“Where the hell did you galavant off to? Let’s go.” he glowered. Did she do something to anger him, upset him, her master and God on this earth, sent from heaven to care for and protect her.‘ Pathi vruthe, bhavathi’—words from some ancient Sanskrit text rang through her mind.

        They walked through the ornate gates and the arbor covered in jasmine. The scent of the jasmines trailed behind as they walked towards a nondescript shop front. The place, called Kulfi palace was overcrowded, people expectantly waited for a seat and strayed as a feathery crowd. Tired and sweaty men and women spilled out of the Kulfi palace and onto the sidewalk. Children waited with the adults cranky and impatient, anticipation written all over their faces. Looking at all those who were waiting, Maria felt exhaustion, no it became an  awareness…Yes, an awareness of exhaustion.
                She wanted to try new flavors, may be Chaat from the Chaat-Walla at the next corner, “chatt”, Thomas had spat out the words in disgust. ‘What even that coolie wont eat that if he had a choice”, he shook his head in the direction of the sweaty crowd that the green bus had regurgitated as it groaned away .The day progressed to  “Rasmalai” at a sit-down palatial booth in south Delhi followed by Paratha and thick buttery chicken curry from a roadside vendor as  take home fare. ‘ Chaat is for stupid people from the south who apes the northerners, mindless fools like Rajesh’ he  expanded by way of an apology. Well she is the wife , now its almost  two months . if only that  hefty dowry was all  cash, then…at least the stupid girl cannot read his thoughts.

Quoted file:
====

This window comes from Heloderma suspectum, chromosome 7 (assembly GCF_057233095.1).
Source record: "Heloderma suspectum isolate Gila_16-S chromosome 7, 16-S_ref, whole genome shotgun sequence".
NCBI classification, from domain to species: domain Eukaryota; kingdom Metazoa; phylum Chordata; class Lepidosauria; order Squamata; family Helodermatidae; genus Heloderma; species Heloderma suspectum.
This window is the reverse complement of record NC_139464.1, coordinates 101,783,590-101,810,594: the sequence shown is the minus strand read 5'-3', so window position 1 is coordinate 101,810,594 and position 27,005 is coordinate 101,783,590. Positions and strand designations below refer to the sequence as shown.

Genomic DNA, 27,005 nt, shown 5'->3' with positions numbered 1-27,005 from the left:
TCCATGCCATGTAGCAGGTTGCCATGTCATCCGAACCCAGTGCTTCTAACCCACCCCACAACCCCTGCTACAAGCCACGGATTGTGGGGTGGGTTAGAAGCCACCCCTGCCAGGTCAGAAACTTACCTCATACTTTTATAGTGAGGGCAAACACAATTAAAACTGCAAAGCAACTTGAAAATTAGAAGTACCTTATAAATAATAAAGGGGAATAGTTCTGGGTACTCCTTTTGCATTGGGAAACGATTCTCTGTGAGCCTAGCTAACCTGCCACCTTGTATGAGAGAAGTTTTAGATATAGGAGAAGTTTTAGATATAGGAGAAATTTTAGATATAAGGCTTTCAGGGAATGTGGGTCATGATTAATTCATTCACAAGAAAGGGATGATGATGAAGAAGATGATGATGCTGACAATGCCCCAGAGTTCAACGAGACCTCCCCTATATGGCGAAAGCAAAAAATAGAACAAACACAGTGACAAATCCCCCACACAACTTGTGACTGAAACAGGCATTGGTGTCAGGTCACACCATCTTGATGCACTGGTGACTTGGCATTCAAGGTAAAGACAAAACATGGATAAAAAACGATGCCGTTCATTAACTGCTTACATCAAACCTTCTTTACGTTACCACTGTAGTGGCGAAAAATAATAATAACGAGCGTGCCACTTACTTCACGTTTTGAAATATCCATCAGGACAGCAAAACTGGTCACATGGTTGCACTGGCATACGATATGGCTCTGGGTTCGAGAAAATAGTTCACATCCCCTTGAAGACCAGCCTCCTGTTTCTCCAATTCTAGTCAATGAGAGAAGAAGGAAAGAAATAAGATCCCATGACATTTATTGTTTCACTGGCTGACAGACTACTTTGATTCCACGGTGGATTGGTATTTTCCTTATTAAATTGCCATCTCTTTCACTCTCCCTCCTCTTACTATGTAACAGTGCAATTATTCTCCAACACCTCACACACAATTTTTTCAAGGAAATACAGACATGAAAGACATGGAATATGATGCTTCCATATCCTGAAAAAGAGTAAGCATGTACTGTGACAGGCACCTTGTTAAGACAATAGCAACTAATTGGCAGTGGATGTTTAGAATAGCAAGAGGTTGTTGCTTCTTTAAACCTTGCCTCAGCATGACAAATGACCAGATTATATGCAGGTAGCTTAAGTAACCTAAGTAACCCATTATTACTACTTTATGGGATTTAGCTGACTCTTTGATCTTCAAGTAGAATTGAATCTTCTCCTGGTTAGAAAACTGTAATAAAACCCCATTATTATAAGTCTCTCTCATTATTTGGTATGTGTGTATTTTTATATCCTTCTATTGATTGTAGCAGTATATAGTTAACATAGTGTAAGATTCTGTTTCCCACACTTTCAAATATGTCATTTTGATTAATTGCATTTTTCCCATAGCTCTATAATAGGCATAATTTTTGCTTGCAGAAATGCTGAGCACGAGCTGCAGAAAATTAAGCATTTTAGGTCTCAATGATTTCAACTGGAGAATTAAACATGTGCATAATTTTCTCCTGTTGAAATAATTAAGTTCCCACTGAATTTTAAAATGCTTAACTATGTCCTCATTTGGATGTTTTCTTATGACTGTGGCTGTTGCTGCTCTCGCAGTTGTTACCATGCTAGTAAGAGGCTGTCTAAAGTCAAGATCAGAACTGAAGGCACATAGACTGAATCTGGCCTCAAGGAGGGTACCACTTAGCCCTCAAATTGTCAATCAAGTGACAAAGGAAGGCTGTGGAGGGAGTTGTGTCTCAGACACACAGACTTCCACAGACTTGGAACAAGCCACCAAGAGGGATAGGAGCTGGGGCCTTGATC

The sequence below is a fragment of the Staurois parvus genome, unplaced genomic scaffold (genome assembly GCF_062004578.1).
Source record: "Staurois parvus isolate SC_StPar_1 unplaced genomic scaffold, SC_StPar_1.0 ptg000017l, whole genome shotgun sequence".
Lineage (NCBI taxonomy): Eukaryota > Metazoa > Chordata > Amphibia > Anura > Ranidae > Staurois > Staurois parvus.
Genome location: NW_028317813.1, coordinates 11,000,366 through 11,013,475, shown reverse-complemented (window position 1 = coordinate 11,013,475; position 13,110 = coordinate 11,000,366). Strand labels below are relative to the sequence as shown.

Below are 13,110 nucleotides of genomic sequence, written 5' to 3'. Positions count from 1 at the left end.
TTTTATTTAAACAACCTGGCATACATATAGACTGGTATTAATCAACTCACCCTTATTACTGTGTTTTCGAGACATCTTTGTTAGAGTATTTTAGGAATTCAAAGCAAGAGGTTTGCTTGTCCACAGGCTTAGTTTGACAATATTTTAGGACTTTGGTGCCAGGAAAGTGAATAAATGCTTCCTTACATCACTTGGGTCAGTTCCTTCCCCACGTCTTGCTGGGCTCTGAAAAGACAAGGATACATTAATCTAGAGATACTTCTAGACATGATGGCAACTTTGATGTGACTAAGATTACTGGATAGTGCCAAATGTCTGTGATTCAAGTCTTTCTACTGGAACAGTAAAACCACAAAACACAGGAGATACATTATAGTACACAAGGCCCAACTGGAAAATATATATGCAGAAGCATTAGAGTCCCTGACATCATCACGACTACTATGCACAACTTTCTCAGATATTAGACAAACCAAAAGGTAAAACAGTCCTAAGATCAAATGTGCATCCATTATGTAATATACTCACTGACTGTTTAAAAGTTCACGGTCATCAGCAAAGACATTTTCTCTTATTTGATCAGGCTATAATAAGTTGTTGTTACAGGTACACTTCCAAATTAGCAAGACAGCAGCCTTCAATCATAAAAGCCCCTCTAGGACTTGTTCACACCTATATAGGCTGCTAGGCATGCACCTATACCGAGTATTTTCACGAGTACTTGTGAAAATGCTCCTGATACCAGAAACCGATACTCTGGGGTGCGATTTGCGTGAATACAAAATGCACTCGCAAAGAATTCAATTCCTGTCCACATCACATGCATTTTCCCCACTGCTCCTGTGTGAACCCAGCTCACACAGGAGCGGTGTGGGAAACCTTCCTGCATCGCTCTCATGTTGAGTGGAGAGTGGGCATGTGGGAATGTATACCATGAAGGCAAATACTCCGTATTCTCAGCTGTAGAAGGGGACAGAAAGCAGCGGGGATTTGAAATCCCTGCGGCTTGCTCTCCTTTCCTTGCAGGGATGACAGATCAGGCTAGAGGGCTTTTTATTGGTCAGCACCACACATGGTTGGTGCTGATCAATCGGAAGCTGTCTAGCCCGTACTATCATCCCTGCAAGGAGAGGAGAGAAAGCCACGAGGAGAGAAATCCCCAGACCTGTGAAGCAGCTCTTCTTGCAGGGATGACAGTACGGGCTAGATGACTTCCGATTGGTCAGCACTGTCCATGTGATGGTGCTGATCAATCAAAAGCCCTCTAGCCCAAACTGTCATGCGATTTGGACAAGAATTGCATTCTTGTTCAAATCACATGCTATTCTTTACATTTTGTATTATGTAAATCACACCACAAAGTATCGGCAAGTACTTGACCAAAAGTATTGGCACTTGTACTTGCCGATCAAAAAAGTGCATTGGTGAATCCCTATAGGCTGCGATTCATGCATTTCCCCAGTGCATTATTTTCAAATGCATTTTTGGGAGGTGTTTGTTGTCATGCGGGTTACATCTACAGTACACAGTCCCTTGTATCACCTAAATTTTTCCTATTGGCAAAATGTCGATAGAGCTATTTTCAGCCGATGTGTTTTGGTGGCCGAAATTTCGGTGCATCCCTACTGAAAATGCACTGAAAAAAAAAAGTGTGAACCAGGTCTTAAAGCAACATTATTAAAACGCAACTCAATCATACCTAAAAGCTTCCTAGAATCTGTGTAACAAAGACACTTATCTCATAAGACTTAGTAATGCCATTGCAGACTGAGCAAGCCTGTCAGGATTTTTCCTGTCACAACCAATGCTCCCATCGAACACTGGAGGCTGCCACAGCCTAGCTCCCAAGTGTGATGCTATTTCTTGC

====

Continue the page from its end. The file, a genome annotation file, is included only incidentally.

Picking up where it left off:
The city crowds thinned out and then thronged along the theaters—people milling on the roads after the movies .These are times and places where one can be lost, never to be found again.
       “Please hold my hand, I don’t want to be lost. Can we go home quick, please”.
       “wait” . .. the rest of what  was said was drowned in the  noises of the evening .  
                Maria wanted to cry. Life was supposed to have certainties, not confusions
She was quiet the rest of the way. Somewhere along in the span of just a day, fear had crested to panic. Now this gave way to anger, an anger that tried to stay at a quiet simmer. Yet the earlier part of the evening was so peaceful. The crowds thinned out as the hot air clung to the city like a canopy. Their tiny room renamed as an apartment breathed in the heat from the concrete and stiffened more. Cry of distant peacocks mingled with the sounds of traffic and lulled Maria to a fitful sleep.
          “Once can we go nearer to a peacock” she asked some time during the night. Thomas had grunted as he turned away. Later as he left for a meeting in the library, She just listened for the whisper of a breeze. “Think not” she whispered to herself, as she uttered prayers to keep company in the night.  Intruders in here dreams  came in through the broken window, carried on the thin cool rays of the half moon, to taint her sleep with fear as she turned, so she prayed again. Oh how she wished she could feel the depth of a restful night, if only those windows had locks, if only they at least pretended to look secure.
       Tomorrow being Sunday Thomas and Maria will start their dance of the day. They will drive past the fields beyond IIT, to a church in Carol-Bagh, on the decaying parts of Delhi. Maria will seek out any wandering peacocks in the field during their drive. The peacocks will strut and move in the thickets then stray into the fields, scratching up the newly tilled soil.
                 “A pest” the farmer will curse “protected bird”, he will say as he lay poisoned traps. The rat-snakes and cobras will sway and slide into the undergrowth as they try to avoid the peacock. But today they all have to beat the heat and rest for their dance tomorrow.
             She didn’t know when or how Thomas landed beside her, his drunken fitful sleep punctuated by an occasional snore. She was only aware that as she tried to snuggle he had turned away, yet again. Out of habit she said another prayer for her ‘God’ prayed for his health and safety, trying not to wake him even with her gentlest touch.